I've found a lot of meaning and references to my own life. Other works were based on a very direct experience, like for instance my solo ''An object''. At that time I was studying in a foreign country where I lived alone in a very small student room where the only furniture were a table, bed,cubboard and a chair. At a certain point I felt really lonely and disconnected from people. Then I started to think about the objects, which meaning they have, which stories they bring. I had a chair but I was dreaming to have someone sitting on that chair keeping me


''Nothing'', photo by Eva Campos Suarez, dancer Anna Tytus

company. So that's how the piece was made, just by going through a very common daily life experience. Besides producing your stimulating artworks, you also teach: have you ever happened to draw inspiration from the works of your students? By the way, times ago I had the chance to interview Yotam Zohar, an interesting painter and experienced art teacher from the New York scene who once stated that our culture trains people to be visually illiterate...

I think art education is very important. I cannot express my gratitude to all the teachers that I've met on my path and how much their teaching affected my life and my choices. I would definitelly not be who I am today and not be doing what I'm doing. Therefore I know how important it is to inspire students and give them a solid technical base that they can build on. I work with many different kinds of people af all ages, mostly amateurs. I can definitelly refer to the opinion of the artist you quoted and it's not only that the


culture makes people visually illiterate but also trains them to be very unaware of their body and all of it's dimentions. This is something that is bother me a lot...Dance is one of the most organic and natural things to do and in our times it has been neglected. The body is beeing seen as a sexual object or as another item that you can have to get you more money, better job or higher social status. We've compleately disasocciated it from spiritual, emotional or even intelectual values. I really don't belive there is or ever be a computer or a machine that is so perfectly made and so worth of studying as a human body...yet we put more attention to technological news than we do to our own body, the only thing that we really own... Our culture values technical, analitical and scientific skills and pushes creativity, sensitivity and art aside. Very often children who have artistic talents feel very unworthy and neglected at schools and have no chances to develop. Later they become frustrated and unfulfilled adults. This is why I find extremally important to encourage and guide people in exploring art, I think this can really change societies and change the world. Definitelly teaching takes me out of my comfort zone and helps me from beeing an artist closed in a very hermetical world of art. Now, as usual, I would pose you some questions about your relation with your audience. During your over fifteen years career your works have been extensively exhibited in several occasions and you had many solos... It goes without saying that feedbacks and especially awards are capable of supporting an artist: I was just wondering if an award -or just the expectation of positive feedbackcould even influence the process of an artist... By the way, how much important is for you the feedback of your audience? I sometimes wonder if it could ever exist a genuine relationship between business and Art...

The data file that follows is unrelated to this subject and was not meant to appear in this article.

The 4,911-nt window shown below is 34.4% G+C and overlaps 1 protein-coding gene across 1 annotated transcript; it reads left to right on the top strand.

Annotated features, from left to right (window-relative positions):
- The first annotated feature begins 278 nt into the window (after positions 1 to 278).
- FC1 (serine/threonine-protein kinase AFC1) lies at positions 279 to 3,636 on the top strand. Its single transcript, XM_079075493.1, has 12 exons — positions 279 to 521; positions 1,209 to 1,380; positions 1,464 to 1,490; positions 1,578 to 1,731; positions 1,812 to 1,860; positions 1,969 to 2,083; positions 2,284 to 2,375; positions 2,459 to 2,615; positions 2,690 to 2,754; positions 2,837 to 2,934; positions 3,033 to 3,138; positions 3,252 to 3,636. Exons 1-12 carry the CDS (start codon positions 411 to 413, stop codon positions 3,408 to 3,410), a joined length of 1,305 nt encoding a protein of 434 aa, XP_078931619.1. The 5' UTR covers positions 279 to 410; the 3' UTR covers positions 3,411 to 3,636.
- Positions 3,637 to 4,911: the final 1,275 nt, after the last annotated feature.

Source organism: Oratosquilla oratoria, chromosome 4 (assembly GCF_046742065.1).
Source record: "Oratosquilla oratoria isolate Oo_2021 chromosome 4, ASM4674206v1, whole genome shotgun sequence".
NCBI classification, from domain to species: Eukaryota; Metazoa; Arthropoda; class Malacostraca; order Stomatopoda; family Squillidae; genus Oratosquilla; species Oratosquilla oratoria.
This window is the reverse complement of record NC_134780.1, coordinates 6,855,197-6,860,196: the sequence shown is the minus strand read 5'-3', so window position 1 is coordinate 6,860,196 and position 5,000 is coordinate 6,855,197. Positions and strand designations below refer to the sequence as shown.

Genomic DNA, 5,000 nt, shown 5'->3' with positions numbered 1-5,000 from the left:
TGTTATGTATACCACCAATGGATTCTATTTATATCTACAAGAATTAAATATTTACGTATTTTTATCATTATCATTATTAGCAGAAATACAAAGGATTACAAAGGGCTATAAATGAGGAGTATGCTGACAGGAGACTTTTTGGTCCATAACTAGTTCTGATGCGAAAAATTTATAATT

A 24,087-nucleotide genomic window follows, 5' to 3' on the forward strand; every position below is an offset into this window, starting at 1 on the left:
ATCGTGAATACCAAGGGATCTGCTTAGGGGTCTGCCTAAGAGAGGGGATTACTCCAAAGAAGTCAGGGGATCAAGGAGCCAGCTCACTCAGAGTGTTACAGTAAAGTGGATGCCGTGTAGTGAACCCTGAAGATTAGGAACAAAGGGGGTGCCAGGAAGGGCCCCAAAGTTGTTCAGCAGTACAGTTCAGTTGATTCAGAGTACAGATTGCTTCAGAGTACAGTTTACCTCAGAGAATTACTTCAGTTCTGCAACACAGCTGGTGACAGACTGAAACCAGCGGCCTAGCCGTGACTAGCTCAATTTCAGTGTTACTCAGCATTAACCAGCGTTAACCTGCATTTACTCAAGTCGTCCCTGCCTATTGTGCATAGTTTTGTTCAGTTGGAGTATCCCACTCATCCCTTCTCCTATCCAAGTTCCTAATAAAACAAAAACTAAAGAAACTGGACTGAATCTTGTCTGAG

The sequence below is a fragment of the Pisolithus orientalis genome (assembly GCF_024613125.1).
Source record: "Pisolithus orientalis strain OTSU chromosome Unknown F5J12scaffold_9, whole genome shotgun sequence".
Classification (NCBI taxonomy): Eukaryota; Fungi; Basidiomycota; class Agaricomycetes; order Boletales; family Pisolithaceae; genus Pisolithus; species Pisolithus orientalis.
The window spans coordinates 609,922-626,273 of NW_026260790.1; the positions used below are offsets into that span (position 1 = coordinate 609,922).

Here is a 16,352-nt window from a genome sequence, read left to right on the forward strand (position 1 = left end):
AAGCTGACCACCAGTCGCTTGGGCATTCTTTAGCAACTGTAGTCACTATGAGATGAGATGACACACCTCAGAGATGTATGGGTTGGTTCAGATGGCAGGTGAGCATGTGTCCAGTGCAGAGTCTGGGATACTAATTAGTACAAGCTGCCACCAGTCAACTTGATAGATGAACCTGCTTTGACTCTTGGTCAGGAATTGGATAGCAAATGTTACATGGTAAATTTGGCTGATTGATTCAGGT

I had a privilage to perform in many different places, also those non-theatrical like museums, galleries, historical monuments or even on the street. Those spaces create a possibility for very close contact and an interraction with the audience, you can see them, you can hear them, you can even touch them. It's different than performing in the theatre where the stage is a symbolical place that separate perfomer from the viewer. Nowaydays dance is definitelly reaching outside the thetres which I find a very positive thing. There are more and more site specific projects that explore the relationship with a particular space. I've made a site specific video project ''Tunnel'' where the choreography was performed in a tunell for pedestrians that runs under the river Schelde in Antwerp. During rehearsals and shootings we've got so many people, citizens of Antwerp telling us how much the appreciated what we do, some of them wanted to discuss, some wanted to join, some just watch or even sing us a song so that we have music to dance on! I find it incredible that just a simple act of dancing in a public space can relase so much openness, curiosity! For me every encounter with the audience is different and each one is intensive for me and very important. I think dance is a language and as we all know it doesn't make much sense to talk to youself, you always need someone who listens and answers in one or the other way. I enjoyed very much sharing my art works with my friends and getting their opinion on it. During creation process it's easy to get very closed in your own imagination and focus on working without thinking what do you accually want to communicate and which tools you're going to use. About business and art I really don't have an answer to that...I think every artist knows how extremally difficult is to find money or sell your work. This goes especially for performing arts where there is no ''product'', there is nothing that people can buy and take home, we're only